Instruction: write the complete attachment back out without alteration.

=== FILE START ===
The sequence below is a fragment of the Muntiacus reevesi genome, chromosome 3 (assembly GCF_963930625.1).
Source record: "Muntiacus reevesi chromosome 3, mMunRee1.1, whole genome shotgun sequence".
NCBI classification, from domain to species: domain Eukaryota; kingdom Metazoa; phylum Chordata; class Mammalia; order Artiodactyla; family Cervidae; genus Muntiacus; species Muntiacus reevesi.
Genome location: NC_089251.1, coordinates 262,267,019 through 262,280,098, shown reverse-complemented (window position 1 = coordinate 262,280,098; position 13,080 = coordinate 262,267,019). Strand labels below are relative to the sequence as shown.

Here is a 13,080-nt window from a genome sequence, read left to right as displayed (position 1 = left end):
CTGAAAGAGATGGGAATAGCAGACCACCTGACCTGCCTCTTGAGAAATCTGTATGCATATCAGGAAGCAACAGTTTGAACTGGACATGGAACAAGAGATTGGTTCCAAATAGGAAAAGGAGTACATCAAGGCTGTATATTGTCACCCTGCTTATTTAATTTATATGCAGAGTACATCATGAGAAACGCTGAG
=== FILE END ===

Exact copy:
The sequence below is a fragment of the Muntiacus reevesi genome, chromosome 3 (assembly GCF_963930625.1).
Source record: "Muntiacus reevesi chromosome 3, mMunRee1.1, whole genome shotgun sequence".
NCBI classification, from domain to species: domain Eukaryota; kingdom Metazoa; phylum Chordata; class Mammalia; order Artiodactyla; family Cervidae; genus Muntiacus; species Muntiacus reevesi.
Genome location: NC_089251.1, coordinates 262,267,019 through 262,280,098, shown reverse-complemented (window position 1 = coordinate 262,280,098; position 13,080 = coordinate 262,267,019). Strand labels below are relative to the sequence as shown.

Here is a 13,080-nt window from a genome sequence, read left to right as displayed (position 1 = left end):
CTGAAAGAGATGGGAATAGCAGACCACCTGACCTGCCTCTTGAGAAATCTGTATGCATATCAGGAAGCAACAGTTTGAACTGGACATGGAACAAGAGATTGGTTCCAAATAGGAAAAGGAGTACATCAAGGCTGTATATTGTCACCCTGCTTATTTAATTTATATGCAGAGTACATCATGAGAAACGCTGAG